After he wandered away, Bitsey took the card from M.J.'s vodka-numbed hand. "A lawyer," Bitsey muttered, glaring at his retreating back. "How positively gauche to hand the bereaved widow a business card at her husband's funeral. Is there even one person in this entire state who was taught a modicum of manners?"
"She's going to need a lawyer," I whispered over M.J.'s head, hoping the vodka had deadened her hearing. "Frank Jr. isn't going to let her get away with one thin dime of his daddy's money. Her clothes, yes. Her jewelry, maybe. In a weak moment he might even let her keep the Jag. But the house? The money?" I shook my head. "No way."
"Shh," Bitsey hissed. "Not now."
M.J. turned her big, fogged-over blue eyes on Bitsey. "I need to use the little girls' room."
"Okay, honey." Bitsey patted M.J.'s knee. "Do you need help?" Somehow we guided M.J. through the crowd without it being too obvious that her feet weren't moving. Good thing she's only about a hundred pounds. The girl is as strong as an ox, thanks to Pilates three days a week, cross-training two days and ballet the other two. But she doesn't weigh anything.
Instead of the powder room, we took M.J. to the master suite where we surprised Frank Jr.'s wife, Wendy, scoping out the place. The bimbo didn't even have the grace to look embarrassed that we'd caught her in the act of mentally arranging her furniture in M.J.'s bedroom.
But when I spied the delicate ceramic bunny rabbit she held in her greedy, sharp-nailed clutches, I saw red. Bloodletting red. Bitsey had made that rabbit in the ceramics class where she, M.J. and I first met. She'd given it to M.J., and a cat figurine to me. I glared at Wendy until the bitch put the bunny down and flounced away.
Bitsey gave me a scandalized look. "Please tell me she wasn't doing what I think she was doing."
I rolled my eyes, hoping M.J. was too far gone to have noticed her stepdaughter-in-law's avarice. But as M.J. kicked off her shoes and staggered to the "hers" bathroom she muttered, "Wendy wants my house. Frank Jr., too. She's always saying how a big house like this needs kids in it."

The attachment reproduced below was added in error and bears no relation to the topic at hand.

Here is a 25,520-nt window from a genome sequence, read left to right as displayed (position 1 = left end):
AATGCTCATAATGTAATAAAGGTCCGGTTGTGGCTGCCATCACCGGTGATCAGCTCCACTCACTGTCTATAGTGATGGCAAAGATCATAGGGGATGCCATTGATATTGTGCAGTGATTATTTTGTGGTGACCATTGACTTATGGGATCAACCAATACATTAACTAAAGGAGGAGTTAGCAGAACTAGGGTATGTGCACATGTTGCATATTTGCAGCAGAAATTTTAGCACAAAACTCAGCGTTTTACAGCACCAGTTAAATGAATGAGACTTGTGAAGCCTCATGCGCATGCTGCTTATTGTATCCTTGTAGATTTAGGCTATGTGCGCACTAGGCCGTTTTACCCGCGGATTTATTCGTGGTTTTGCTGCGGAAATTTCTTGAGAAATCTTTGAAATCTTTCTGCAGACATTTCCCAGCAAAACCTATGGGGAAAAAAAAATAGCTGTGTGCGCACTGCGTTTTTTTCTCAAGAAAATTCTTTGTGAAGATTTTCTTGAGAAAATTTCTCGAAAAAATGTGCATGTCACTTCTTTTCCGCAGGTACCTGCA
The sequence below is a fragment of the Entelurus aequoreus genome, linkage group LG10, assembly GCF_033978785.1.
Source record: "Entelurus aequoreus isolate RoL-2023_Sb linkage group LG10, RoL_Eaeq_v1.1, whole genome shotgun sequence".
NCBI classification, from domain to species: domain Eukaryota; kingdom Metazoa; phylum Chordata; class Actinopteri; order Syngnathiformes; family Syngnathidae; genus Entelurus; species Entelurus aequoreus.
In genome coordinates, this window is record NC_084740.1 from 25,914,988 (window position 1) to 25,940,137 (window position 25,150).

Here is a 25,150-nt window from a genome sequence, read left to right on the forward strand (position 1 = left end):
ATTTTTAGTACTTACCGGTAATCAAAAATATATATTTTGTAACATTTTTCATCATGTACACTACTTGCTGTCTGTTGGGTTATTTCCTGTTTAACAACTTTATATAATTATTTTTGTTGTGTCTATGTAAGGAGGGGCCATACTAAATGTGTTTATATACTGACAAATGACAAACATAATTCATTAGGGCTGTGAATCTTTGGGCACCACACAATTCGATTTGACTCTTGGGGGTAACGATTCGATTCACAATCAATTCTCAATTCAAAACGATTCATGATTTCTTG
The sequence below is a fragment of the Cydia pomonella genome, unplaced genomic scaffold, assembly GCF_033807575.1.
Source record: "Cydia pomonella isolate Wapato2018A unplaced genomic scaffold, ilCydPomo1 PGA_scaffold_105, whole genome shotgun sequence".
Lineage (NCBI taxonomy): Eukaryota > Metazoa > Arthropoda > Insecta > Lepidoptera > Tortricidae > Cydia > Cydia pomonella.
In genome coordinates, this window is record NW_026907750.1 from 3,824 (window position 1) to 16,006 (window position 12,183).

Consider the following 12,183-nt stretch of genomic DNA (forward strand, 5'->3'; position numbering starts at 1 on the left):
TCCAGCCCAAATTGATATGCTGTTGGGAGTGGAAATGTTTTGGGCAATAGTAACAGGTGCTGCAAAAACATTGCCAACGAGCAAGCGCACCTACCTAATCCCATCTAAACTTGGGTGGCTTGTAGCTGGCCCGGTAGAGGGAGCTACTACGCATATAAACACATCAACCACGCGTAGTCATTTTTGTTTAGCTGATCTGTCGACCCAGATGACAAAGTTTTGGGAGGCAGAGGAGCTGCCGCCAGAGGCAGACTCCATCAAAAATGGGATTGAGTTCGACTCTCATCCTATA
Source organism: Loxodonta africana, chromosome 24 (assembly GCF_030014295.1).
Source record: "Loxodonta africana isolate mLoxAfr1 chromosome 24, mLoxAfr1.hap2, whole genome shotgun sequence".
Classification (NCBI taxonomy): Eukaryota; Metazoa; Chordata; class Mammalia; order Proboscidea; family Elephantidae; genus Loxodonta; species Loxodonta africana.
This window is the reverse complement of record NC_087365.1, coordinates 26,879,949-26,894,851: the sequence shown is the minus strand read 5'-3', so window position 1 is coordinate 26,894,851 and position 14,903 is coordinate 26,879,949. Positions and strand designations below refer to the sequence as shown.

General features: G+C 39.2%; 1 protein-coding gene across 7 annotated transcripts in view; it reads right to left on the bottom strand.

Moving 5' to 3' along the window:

M.J. paused in the doorway and, holding on to the frame, looked over her shoulder at us. Tears spilled down her cheeks. She was gorgeous even when she was drunk, miserable and crying. If she wasn't such a lamb, I'd hate her. "Like I didn't try to have children," she went on. "I always wanted children, and we tried everything. But . . ." She sniffled. "I just couldn't get pregnant. She always lords that over me, you know. We're the same age, but she's got three kids and I don't have any." M.J. went into the bathroom and closed the door.
Bitsey looked at me. Her eyes brimmed with sorrow, but her mouth was pursed in outrage. "And now Wendy wants her house?" She fished the lawyer's card out of her pocket.
I snatched the card and tore it in half, then tossed it in a garbage basket. "No. Not that lawyer. If he's here at Frank's funeral it's because he's a friend or business acquaintance. Some kind of way he's connected to Frank Sr., and therefore Frank Jr. When M.J. gets a lawyer, we have to make sure it's someone who doesn't have any ties to the Hollander clan."
"You're right. You're right," Bitsey conceded. "You have a very suspicious mind, Cat. But sometimes that's good."
"A girl's got to watch out for herself."
Bitsey gave me a warm, soft hug. "And for her friends."
M.J. went alone to the reading of the will. We found that out later. I would have canceled my appointments to be with her if she'd asked. Bitsey would have gone, too, not that she would have spoken up against a room half full of lawyers — all men — and the other half full of relatives — all bloodsuckers. But at least M.J. would have had one person on her side.
M.J. went alone, though, and when I called her that afternoon to see if she wanted to have dinner, all I got was the answering service. Even the housekeeper was gone. That's when I knew something was wrong. Ever since the funeral, M.J. hadn't left the house except for her exercise classes. I called Bitsey.
Excerpted from Old Boyfriends by Rexanne Becnel Copyright © 2006 by Rexanne Becnel. Excerpted by permission.
All rights reserved. No part of this excerpt may be reproduced or reprinted without permission in writing from the publisher.
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Most Helpful Customer Reviews
Great Read! So rare to have a character over 40 and in this story there are 3. I identified with each of the ladies and felt their pain and joy. Easy to read, and easy to love. I highly recommend, you will not be disappointed.